Essays in this volume examine the intellectual and cultural history of sixteenth-century Rome and Florence that have made it possible to set Raphael in the context of his patrons and his other contemporaries.
They demonstrate Raphael's considerable skills as the manager of the largest workshop of his day, one that provided a model for many artists who followed him."--Jacket"Five centuries ago a stunningly beautiful young man, heir to a banking fortune, sat for a portrait by Raphael.
It’s currently on view in San Francisco at the Legion of Honor after a run at the Cincinnati Art Museum.
In conjunction with the exhibition, a catalogue, out this winter from D Giles Limited, explores the curious history of the portrait, and considers the identity of its enigmatic figure.
Over two hundred of Raphael's fine paintings and drawings are illustrated, accompanied by an accessible yet highly informative text by the distinguished Renaissance scholar Bette Talvacchia.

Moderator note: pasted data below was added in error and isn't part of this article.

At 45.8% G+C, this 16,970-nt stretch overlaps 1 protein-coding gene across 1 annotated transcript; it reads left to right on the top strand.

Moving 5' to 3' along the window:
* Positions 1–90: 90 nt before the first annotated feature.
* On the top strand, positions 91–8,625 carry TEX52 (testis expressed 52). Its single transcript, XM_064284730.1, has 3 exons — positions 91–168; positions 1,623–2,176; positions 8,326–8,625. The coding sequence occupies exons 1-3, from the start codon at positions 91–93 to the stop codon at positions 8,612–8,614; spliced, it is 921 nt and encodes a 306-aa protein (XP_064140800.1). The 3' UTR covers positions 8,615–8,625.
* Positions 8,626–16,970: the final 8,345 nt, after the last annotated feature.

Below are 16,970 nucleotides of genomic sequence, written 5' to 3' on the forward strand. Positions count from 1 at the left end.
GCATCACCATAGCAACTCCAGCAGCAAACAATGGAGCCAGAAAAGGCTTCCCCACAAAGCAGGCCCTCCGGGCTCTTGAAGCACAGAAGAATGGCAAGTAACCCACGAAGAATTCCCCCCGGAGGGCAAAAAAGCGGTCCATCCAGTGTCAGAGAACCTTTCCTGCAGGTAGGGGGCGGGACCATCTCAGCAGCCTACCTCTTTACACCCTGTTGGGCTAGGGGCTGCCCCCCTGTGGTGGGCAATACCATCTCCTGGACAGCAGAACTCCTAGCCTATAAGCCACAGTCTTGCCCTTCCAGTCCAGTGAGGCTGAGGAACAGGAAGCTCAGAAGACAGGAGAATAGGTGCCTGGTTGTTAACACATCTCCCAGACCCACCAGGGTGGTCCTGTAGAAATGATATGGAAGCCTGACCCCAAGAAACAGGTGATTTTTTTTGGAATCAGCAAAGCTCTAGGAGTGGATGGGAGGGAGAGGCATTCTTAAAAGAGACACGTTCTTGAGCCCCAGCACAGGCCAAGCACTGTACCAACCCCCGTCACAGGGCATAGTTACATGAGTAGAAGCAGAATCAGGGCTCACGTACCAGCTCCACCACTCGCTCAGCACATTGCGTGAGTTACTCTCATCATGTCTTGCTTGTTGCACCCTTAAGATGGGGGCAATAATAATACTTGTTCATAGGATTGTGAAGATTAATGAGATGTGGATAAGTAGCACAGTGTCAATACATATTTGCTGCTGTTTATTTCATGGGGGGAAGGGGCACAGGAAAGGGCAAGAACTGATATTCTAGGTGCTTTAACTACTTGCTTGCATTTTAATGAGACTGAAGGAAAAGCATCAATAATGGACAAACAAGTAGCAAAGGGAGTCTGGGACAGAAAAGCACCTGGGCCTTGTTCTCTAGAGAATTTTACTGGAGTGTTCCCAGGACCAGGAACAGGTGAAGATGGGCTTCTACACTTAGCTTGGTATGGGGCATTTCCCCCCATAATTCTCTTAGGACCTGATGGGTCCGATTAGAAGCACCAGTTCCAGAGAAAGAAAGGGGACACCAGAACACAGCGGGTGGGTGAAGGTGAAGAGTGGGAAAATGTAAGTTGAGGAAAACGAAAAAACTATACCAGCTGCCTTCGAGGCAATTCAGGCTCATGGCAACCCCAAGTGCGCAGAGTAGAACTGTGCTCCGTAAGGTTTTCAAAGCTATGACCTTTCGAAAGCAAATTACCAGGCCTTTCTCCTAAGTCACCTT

The author also explores Raphael's artistic relationships with such Renaissance masters as Leonardo and Michelangelo, culminating in a brilliant account of his masterpieces done in Rome under the patronage of popes Julius II and Leo X"This companion volume provides a timely reassessment of Raphael, the rare painter who has never gone out of fashion, and addresses the interests of recent scholarship, which has changed the focus from concerns with attribution and definition of the artist's style and the High Renaissance to more practical matters.Only in the 20th century — with extensive X-ray examination — were these forgotten layers revealed, although the subject with her stoic blue eyes remains a mystery.For the first time, the painting is on tour in the United States from its home at the Galleria Borghese in Rome.In another essay, Renaissance scholar Mary Shay-Millea presents her case for it being Maddalena Strozzi due to a convincing resemblance in a contemporary portrait.In both cases, it’s likely the painting was commissioned on the occasion of a marriage, and the unicorn a symbol of the bride’s chastity.“The inclusion of the unicorn in Raphael’s ‘Lady’ both advertises the sitter’s purity and warns her future husband of her powers of seduction,” Shay-Millea writes.Catherine of Alexandria was painted over the mythical creature.Through these later changes, the painting was transformed from an oil portrait into a religious icon.This is followed by an introductory text and an overview of the various media he used - panel painting, fresco, graphics, architecture.There is an appendix with a chronological timeline (artworks, biography, historical events) and a guide to the location of Raphael's most important artwork today.In the artist's dynamic conception, Bindo Altoviti turns as if to speak to his Florentine bride, Fiammetta.Ardently admired over the years, as it is today, Raphael's portrait was also coolly received by more than one influential critic who cast a shadow on its reputation.